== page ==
Alina and Mal are on the run from the Darkling, hiding out in a foreign country and trying to make a life for themselves. When the Darkling finds Alina, he drags her aboard the famous Sea Captain Sturmhond’s ship to bring her back to Ravka and force her to help him in his quest for ultimate power. But Sturmhond has other plans …
This was a wonderful sequel. When the second book in a series comes out, I am often worried that it won’t live up to the first book or the expectations that naturally comes with sequels (though that’s nothing compared to what I’ve come to fear from the last book in a series).
Like Shadow and Bone, the book picks up very quickly and continues this rapid pace through the entirety of the novel, which I enjoyed. So often fantasy novels lag during the filler scenes where the action of the main plot is set aside for a moment. This certainly doesn’t happen here. With Sturmhond’s help, Alina escapes from the Darkling and they continue to pursue the sea whip, the second of Morozova’s amplifiers which Alina must kill in order to enhance her own abilities. Meanwhile, in Ravka, the unnerving Apparat has boasted of Alina’s sun powers and turned her into a living saint. When she returns to Os Alta, Alina is appointed leader of the Second Army and she must contend with the difficulties of leadership and preparing for when the Darkling decides to come after her once more.
I really enjoyed the plot of Siege and Storm, much more than the first book. Alina really comes into her own here and goes through what I think is the best character development I have read in a long while. She has the option of becoming Queen, a figure-head pushed into the background while others do the work for her. She rejects that choice and instead forces her way into a positon of power and commands an army. She becomes a really complex character: she is forced to face new challenges that affect her deeply; she begins having visions of the Darkling, and starts questions who she is and her purpose in the battle to come and the future. She is slowly being seduced to the “dark side,” with the Darkling constantly attempting to prove to her that they belong together, which I can’t help but agree with.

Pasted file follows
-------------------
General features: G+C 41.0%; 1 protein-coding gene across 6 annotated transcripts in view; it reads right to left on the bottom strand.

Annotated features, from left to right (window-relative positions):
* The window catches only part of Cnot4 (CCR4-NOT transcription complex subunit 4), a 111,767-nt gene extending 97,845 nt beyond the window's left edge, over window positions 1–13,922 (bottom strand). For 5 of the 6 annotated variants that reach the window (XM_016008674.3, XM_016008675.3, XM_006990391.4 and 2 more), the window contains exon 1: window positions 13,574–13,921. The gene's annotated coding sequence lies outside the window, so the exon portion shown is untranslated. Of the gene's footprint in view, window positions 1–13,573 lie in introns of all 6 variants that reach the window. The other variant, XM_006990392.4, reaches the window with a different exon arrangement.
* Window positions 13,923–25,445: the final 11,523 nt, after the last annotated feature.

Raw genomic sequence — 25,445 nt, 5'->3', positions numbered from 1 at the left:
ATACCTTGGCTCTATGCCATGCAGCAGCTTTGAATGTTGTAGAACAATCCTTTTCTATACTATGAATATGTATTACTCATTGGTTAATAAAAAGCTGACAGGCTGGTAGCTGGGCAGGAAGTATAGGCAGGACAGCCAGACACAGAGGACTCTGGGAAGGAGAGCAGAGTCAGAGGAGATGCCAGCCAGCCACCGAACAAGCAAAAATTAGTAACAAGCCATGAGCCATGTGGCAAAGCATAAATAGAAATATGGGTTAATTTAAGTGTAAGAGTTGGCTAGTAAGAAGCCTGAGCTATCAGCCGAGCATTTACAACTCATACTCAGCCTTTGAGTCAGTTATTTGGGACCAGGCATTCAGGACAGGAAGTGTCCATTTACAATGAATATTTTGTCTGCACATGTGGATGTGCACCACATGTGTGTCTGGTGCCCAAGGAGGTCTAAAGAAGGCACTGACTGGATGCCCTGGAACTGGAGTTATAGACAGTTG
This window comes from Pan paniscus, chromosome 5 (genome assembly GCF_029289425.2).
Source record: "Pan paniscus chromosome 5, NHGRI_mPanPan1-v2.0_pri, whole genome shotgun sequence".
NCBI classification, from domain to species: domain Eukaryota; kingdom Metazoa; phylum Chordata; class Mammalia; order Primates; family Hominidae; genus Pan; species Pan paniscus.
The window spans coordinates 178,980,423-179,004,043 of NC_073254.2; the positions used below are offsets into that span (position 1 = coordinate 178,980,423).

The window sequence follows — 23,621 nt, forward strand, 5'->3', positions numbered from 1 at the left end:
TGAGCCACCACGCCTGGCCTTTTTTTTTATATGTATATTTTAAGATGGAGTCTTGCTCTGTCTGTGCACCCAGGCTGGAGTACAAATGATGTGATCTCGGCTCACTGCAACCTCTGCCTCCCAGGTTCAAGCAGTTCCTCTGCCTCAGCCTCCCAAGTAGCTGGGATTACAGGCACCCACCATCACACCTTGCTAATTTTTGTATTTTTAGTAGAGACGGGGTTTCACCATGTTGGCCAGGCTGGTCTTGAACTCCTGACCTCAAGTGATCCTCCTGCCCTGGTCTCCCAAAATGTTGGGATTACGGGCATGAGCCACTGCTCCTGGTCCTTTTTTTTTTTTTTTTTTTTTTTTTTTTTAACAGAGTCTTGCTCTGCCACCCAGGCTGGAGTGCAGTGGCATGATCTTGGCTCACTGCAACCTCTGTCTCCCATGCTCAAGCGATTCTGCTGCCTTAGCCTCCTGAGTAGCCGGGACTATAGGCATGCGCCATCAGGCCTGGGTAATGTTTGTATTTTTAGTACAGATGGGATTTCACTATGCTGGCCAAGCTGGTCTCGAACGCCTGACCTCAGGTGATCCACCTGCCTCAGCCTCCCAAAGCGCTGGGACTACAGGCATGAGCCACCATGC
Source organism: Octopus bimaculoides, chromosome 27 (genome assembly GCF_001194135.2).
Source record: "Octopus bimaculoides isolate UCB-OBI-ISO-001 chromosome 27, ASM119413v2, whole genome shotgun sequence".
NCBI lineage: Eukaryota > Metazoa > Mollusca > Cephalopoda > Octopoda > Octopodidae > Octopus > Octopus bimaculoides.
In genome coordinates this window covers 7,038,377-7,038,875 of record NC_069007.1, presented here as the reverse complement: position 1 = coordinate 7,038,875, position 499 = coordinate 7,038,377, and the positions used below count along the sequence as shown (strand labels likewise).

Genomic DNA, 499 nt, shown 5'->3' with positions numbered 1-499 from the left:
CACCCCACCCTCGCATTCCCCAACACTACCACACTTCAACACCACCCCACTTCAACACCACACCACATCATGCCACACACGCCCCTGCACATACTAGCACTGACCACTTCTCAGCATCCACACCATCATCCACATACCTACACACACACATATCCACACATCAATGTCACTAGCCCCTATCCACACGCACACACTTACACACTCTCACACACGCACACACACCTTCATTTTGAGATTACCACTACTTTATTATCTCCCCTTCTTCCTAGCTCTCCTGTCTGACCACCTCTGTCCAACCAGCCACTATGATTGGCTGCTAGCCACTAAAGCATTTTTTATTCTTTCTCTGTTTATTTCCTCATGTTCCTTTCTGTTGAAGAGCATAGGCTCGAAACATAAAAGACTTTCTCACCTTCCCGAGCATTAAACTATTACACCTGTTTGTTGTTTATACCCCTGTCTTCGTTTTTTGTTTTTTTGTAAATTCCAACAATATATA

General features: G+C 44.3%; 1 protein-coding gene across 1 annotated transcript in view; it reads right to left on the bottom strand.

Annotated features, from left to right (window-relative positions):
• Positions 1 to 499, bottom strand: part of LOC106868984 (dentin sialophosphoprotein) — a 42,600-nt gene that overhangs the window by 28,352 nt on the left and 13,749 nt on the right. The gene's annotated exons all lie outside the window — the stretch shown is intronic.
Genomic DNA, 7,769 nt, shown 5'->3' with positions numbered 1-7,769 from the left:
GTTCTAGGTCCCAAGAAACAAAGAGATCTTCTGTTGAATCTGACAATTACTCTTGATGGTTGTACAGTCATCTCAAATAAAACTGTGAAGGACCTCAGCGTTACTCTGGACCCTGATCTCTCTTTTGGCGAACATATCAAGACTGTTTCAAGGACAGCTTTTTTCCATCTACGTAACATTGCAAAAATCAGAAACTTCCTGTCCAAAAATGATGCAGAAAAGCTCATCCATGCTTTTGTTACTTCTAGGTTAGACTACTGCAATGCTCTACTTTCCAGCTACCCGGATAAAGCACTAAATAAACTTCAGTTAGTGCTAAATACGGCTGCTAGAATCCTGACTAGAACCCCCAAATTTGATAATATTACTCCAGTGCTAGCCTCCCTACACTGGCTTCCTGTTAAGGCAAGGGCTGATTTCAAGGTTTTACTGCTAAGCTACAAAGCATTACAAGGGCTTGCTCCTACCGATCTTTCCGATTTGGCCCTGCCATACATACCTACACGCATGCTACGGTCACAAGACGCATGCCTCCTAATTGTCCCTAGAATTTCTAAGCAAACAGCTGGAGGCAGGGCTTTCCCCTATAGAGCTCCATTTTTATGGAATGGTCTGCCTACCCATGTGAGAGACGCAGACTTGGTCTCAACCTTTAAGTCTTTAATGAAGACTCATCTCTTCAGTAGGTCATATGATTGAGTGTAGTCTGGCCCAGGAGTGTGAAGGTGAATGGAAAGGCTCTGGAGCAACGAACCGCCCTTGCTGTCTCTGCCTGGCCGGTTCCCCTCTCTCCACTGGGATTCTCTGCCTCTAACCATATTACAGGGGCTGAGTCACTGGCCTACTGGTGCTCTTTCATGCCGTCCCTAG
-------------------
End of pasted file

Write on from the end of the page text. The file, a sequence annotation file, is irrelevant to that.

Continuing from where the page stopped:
The Darkling is just as sensuous, sinful and sexy as he was in the first novel. Is it bad that I want him and Alina to get married, take over the world and rule together as king and queen? His yearning for Alina is equal parts exciting and terrifying, which is essentially the Darkling in a nutshell.
My new favourite character is the gallant privateer Sturmhond who has a dangerous secret and is a master at witty banter. He’s a great inclusion in the story, and provided much needed comic relief. Alina and Sturmhond have a flirtatious relationship that I would like to see develop into something more, but that would result in Alina and Mal breaking up.
Speaking of Mal … I have seen a lot of reviews lambasting Mal. I think around 90% of the fandom dislike him after reading Siege and Storm. But I didn’t feel that way. I felt sorry for Mal – it is difficult being the ‘normal’ one in a group of heroes, especially a group who have special abilities and incredible powers. It is only natural that he feels left out and as though Alina is falling away from him. They continue to drift apart which promptly breaks my heart. I really hope they find a way to patch things up and get back together.
Bardugo has a great skill in compelling world-building; she kept me on the edge of my seat, especially for the last few chapters. Her writing has improved and the book was paced perfectly and smoothly. There was still plenty of tension and drama, but it is subtle and not as obvious; that is, until, it is happening and you find that you can no longer breathe from the strain it’s putting on your heart.
Siege and Storm was a wonderful sequel to an already amazing book. If this book is any indication of Bardugo’s skill as a writer and storyteller, she has an extensive career ahead of her, starting with Ruin and Rising.